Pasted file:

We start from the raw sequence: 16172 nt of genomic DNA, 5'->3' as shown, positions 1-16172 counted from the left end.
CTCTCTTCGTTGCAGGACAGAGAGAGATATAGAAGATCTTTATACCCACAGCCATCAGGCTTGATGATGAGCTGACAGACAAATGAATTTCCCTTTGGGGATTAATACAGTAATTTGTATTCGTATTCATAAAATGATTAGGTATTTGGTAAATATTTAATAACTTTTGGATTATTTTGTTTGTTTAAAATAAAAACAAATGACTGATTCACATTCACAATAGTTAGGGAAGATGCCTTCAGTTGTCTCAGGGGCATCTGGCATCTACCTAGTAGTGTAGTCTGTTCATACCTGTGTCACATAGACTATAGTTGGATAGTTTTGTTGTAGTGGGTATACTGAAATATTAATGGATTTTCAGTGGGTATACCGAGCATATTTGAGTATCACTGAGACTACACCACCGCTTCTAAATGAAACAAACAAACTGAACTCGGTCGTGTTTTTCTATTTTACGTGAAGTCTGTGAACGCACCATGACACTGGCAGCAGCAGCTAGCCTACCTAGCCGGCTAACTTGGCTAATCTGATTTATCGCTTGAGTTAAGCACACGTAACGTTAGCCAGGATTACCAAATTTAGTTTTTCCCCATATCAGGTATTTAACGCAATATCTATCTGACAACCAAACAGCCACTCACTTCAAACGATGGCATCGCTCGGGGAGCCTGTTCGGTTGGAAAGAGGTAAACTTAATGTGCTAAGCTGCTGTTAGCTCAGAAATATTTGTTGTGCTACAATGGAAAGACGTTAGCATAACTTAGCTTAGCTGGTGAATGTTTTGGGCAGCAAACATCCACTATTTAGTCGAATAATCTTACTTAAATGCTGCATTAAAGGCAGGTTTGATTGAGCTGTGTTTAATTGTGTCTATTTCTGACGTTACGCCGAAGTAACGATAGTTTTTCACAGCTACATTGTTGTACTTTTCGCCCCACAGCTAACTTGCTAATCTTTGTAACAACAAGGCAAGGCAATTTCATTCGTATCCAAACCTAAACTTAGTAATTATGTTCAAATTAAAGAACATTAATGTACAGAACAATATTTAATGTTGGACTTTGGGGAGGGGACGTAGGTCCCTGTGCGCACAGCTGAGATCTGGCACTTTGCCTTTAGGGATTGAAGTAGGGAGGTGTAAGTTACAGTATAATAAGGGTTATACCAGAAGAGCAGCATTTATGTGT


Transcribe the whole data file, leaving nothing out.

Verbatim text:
We start from the raw sequence: 16172 nt of genomic DNA, 5'->3' as shown, positions 1-16172 counted from the left end.
CTCTCTTCGTTGCAGGACAGAGAGAGATATAGAAGATCTTTATACCCACAGCCATCAGGCTTGATGATGAGCTGACAGACAAATGAATTTCCCTTTGGGGATTAATACAGTAATTTGTATTCGTATTCATAAAATGATTAGGTATTTGGTAAATATTTAATAACTTTTGGATTATTTTGTTTGTTTAAAATAAAAACAAATGACTGATTCACATTCACAATAGTTAGGGAAGATGCCTTCAGTTGTCTCAGGGGCATCTGGCATCTACCTAGTAGTGTAGTCTGTTCATACCTGTGTCACATAGACTATAGTTGGATAGTTTTGTTGTAGTGGGTATACTGAAATATTAATGGATTTTCAGTGGGTATACCGAGCATATTTGAGTATCACTGAGACTACACCACCGCTTCTAAATGAAACAAACAAACTGAACTCGGTCGTGTTTTTCTATTTTACGTGAAGTCTGTGAACGCACCATGACACTGGCAGCAGCAGCTAGCCTACCTAGCCGGCTAACTTGGCTAATCTGATTTATCGCTTGAGTTAAGCACACGTAACGTTAGCCAGGATTACCAAATTTAGTTTTTCCCCATATCAGGTATTTAACGCAATATCTATCTGACAACCAAACAGCCACTCACTTCAAACGATGGCATCGCTCGGGGAGCCTGTTCGGTTGGAAAGAGGTAAACTTAATGTGCTAAGCTGCTGTTAGCTCAGAAATATTTGTTGTGCTACAATGGAAAGACGTTAGCATAACTTAGCTTAGCTGGTGAATGTTTTGGGCAGCAAACATCCACTATTTAGTCGAATAATCTTACTTAAATGCTGCATTAAAGGCAGGTTTGATTGAGCTGTGTTTAATTGTGTCTATTTCTGACGTTACGCCGAAGTAACGATAGTTTTTCACAGCTACATTGTTGTACTTTTCGCCCCACAGCTAACTTGCTAATCTTTGTAACAACAAGGCAAGGCAATTTCATTCGTATCCAAACCTAAACTTAGTAATTATGTTCAAATTAAAGAACATTAATGTACAGAACAATATTTAATGTTGGACTTTGGGGAGGGGACGTAGGTCCCTGTGCGCACAGCTGAGATCTGGCACTTTGCCTTTAGGGATTGAAGTAGGGAGGTGTAAGTTACAGTATAATAAGGGTTATACCAGAAGAGCAGCATTTATGTGT